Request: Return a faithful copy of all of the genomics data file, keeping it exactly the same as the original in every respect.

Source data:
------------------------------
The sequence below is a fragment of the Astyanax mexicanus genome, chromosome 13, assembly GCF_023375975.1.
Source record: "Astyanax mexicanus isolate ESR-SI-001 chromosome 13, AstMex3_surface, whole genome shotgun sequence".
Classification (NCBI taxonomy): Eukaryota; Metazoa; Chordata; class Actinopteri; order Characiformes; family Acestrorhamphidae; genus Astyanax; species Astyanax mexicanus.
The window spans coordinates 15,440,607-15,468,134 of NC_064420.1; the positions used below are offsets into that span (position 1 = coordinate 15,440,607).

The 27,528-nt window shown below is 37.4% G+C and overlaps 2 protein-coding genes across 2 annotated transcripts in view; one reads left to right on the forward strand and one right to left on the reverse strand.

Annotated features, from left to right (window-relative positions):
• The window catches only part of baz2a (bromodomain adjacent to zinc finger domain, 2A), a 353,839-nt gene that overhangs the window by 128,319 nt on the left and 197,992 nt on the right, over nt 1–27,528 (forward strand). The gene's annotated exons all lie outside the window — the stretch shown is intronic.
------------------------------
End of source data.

The sequence below is a fragment of the Astyanax mexicanus genome, chromosome 13, assembly GCF_023375975.1.
Source record: "Astyanax mexicanus isolate ESR-SI-001 chromosome 13, AstMex3_surface, whole genome shotgun sequence".
Classification (NCBI taxonomy): Eukaryota; Metazoa; Chordata; class Actinopteri; order Characiformes; family Acestrorhamphidae; genus Astyanax; species Astyanax mexicanus.
The window spans coordinates 15,440,607-15,468,134 of NC_064420.1; the positions used below are offsets into that span (position 1 = coordinate 15,440,607).

The 27,528-nt window shown below is 37.4% G+C and overlaps 2 protein-coding genes across 2 annotated transcripts in view; one reads left to right on the forward strand and one right to left on the reverse strand.

Annotated features, from left to right (window-relative positions):
• The window catches only part of baz2a (bromodomain adjacent to zinc finger domain, 2A), a 353,839-nt gene that overhangs the window by 128,319 nt on the left and 197,992 nt on the right, over nt 1–27,528 (forward strand). The gene's annotated exons all lie outside the window — the stretch shown is intronic.